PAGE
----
Punjab. Literally the land of five rivers. . . or, well, it used to be. You see, even the name of our homeland brings pain these days. How can I tell you the pain of Punjab? Quite honestly, it is a pain that I can hardly even understand. My experience as a member of the Punjabi diaspora has been filled with tragic realizations, one after the other. In the moments where I realize that my Bebe Ji* did not just “develop” a brain tumor, but she likely developed it after growing up and spending much of her life in the “Cancer belt” of Punjab, a region so named due to the presence of villages having cancer rates near 100 percent. This, of course, is the result of Indian state-mandated pesticides that used by farmers in the region. Mind you, those pesticides were not needed when farmers were able to grow the crops they wanted on their land. The Green Revolution and the Indian State, in collaboration with powers in the West like Rockefeller, the U.S. and others, forced these farmers to adhere to Western standards of farming that were designed for high yield. What they did not realize was that these farmers had the wisdom of their ancestors and knew how to take care of this land. These crops and the water they require are drying up a water table that has allowed Punjab to be one of the most fertile places on earth, yet soon Punjab will be a desert. The land of five rivers reduced to none. The pain I feel comes from the fact that on this issue alone I could talk for days on end about farmer suicide, cancer rates, and how farming families are slowly being destroyed by the Indian state. There are so many more issues in my ancestral homeland.

And you see it was these farmers that invented this bhangra that you all enjoy so much, or perhaps you’ll recognize it more if I refer to it as “bong-ra”. You see, those same farmers that used to dance so joyously when their crops were successful are the ones committing suicide as their work only brings profits in their dreams these days. The five rivers are now diverted from the land of Punjab and sold back to Punjabi farmers. And yet that same water is sent to the rest of India for free. Yet I see so many engage in Punjabi culture without even realizing that the derivatives of my culture that they participate in may be all that is left of it in a few decades.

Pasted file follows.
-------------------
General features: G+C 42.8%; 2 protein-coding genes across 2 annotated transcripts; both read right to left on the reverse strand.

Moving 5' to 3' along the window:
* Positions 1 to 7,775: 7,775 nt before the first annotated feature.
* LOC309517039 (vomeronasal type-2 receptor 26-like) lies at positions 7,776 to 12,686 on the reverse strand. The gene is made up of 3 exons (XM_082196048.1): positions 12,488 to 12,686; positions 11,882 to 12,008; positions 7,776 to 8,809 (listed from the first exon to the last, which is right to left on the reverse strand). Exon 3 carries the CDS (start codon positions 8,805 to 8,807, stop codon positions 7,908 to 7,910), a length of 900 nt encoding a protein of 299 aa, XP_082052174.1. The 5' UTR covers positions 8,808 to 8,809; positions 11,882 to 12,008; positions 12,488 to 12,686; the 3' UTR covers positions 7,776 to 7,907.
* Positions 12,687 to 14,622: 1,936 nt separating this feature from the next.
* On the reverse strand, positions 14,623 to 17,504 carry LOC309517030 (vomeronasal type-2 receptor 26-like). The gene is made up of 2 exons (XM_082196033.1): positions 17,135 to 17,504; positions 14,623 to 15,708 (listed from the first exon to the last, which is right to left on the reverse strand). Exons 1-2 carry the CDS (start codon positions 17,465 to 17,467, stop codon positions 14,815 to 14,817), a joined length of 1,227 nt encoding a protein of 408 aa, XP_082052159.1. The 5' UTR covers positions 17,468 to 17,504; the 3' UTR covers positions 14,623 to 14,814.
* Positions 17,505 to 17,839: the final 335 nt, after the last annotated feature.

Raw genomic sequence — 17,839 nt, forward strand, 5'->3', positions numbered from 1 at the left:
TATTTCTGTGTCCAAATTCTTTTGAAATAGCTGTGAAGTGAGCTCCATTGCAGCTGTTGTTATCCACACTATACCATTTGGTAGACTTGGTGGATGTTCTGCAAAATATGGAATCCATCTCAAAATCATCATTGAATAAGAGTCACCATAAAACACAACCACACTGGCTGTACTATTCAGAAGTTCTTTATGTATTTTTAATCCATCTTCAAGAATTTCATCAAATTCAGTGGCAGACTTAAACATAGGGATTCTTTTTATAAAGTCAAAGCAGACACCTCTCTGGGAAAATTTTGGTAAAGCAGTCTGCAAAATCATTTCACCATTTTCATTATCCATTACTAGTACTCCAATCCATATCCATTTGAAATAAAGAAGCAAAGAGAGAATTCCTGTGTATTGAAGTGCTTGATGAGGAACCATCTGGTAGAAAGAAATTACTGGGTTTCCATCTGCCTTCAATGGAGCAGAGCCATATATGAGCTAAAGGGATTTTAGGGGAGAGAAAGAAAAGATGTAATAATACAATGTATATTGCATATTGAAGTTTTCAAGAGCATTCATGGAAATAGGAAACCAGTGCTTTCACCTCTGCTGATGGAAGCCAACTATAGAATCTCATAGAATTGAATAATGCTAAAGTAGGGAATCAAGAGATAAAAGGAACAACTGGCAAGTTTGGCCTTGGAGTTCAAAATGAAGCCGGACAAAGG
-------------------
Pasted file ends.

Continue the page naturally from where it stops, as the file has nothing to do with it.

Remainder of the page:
All I ask is that you realize how little is left of authentic Punjabi culture and the fact that the Indian state is systematically destroying Punjabi land and culture in a pure act of empire. The links to Palestinians being robbed of their water by the Israeli state should be recognized, but this also just proves that Imperial states are not creative in their violence. And of course, now we see Kashmir being prepared for full-on occupation as the Indian state, using their philosophy of Hindutva, attempts to finally complete its colonial project of destroying the one of the Muslim-majority state in the South Asian region. Of course, I cannot do Kashmir justice in a few lines, but I plead to all of you to educate yourself on what is happening to my Kashmiris and Palestinians and support their resistance and efforts to finally be free. But I digress.

This is not a claim of cultural appropriation. This is a plea to simply recognize that the minimizing of Punjabi culture to songs about “Patiala peg” and whatever other intoxicant y’all want to romanticize this week is just another violence on top of what Punjab has been put through for the past 72 years if you want to only speak of Indian state-sponsored violence. I just hope that I will see some responsibility in how Punjabi culture is represented in spaces and not simply minimized to hype music and getting hammered. For those of us that spend every day learning more and more about how much we lost, please remember us next time you understand Punjabi culture within this minimalistic lens. The spirit of Punjab cannot be boxed in, no matter how hard y’all try.

*Maternal grandmother

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